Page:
Retired U.S. Ambassador Ryan Crocker visited campus Nov. 30.
On November 30, International Security Studies hosted the Discussion Forum, “Assessing U.S. Diplomacy Two Decades After 9/11,” featuring one of America’s most distinguished former diplomats, Ambassador Ryan Crocker. A former Jackson Senior Fellow, Crocker served as U.S. ambassador to Afghanistan, Iraq, Pakistan, Syria, Kuwait, and Lebanon.
Ted Wittenstein, executive director of ISS, moderated the conversation, which was held in Horchow Hall and simulcast via Zoom.
Crocker kicked off the discussion by reflecting on his experiences in the Middle East and evaluating American foreign policy in the region— focusing on the immediate aftermath of the September 11 attacks.
“After 9/11, everything changed and our leadership saw this was an opportunity to start talking to the Iranians about Afghanistan knowing as we did, of course, that the two countries had almost gone to war just a few years before,” said Crocker, who was sent to Kabul in early 2002 to re-open the U.S. embassy.
Crocker says he quickly realized that “post-9/11, diplomacy and the military were going to be joined. This was not World War II, it wasn’t Vietnam, it wasn’t Korea.”
“This was a whole new paradigm of military involvement in a very complex political situation with multitudes of actors and varying agendas and that we would have to find a way to be sure we were sharing assessments and coordinating efforts. And I do believe 20 years on that continues to be the world we are still in,” Crocker said.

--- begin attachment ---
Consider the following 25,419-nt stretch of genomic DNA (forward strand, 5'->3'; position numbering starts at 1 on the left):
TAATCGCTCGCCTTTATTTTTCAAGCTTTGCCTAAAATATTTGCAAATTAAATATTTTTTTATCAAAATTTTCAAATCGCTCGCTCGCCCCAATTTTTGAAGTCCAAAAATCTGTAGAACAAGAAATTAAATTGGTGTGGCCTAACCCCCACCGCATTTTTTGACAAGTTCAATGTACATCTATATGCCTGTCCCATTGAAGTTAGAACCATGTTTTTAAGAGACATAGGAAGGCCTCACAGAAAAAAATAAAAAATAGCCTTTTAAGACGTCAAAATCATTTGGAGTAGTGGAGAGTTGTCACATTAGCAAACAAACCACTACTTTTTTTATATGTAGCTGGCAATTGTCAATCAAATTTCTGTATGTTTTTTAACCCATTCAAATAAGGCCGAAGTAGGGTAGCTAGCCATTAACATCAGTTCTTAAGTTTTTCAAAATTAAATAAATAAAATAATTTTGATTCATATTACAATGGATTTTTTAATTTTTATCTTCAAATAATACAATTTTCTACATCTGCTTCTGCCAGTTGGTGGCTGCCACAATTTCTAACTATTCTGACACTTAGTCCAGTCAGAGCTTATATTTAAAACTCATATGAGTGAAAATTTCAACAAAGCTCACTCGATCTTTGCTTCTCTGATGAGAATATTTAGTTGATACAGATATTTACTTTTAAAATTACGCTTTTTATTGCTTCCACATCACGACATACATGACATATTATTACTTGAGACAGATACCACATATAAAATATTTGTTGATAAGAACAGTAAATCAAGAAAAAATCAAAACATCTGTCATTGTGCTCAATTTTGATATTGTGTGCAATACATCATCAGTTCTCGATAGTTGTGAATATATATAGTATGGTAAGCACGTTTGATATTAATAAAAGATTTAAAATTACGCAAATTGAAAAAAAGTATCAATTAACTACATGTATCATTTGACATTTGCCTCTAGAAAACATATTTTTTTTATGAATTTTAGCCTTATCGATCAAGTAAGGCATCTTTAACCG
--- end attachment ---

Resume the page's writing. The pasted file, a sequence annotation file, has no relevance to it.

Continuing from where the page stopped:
Crocker also addressed the complex relationship between the U.S. and Pakistan, where he was posted for three years and developed close ties, particularly in the aftermath of the deadly Kashmir earthquake.
“The U.S. led a very successful relief effort, spearheaded by the U.S. military. It reinforced my belief that the United States military is among other things the most powerful humanitarian organization on earth,” Crocker said.
The relationship soured when the U.S. began to re-impose sanctions on Pakistan for its nuclear weapons program, following a successful joint effort to expel the Soviets from Afghanistan, Crocker explained.
The conversation then shifted to more recent events in Afghanistan, namely the U.S. withdrawal and the Taliban takeover of the country. Crocker emphasized that the notion that Afghan security forces were not ready to fight and die for their country was undervaluing the sacrifices they have made.
“The aftermath we’re now dealing with, that the world is now dealing with, is going to require a huge investment in diplomatic effort,” Crocker said.
Following the discussion, Crocker took audience questions on a variety of topics, including China as a growing power; balancing interests in cooperating with India and Pakistan; the way forward in Iraq and Afghanistan; and the need for American strategic patience.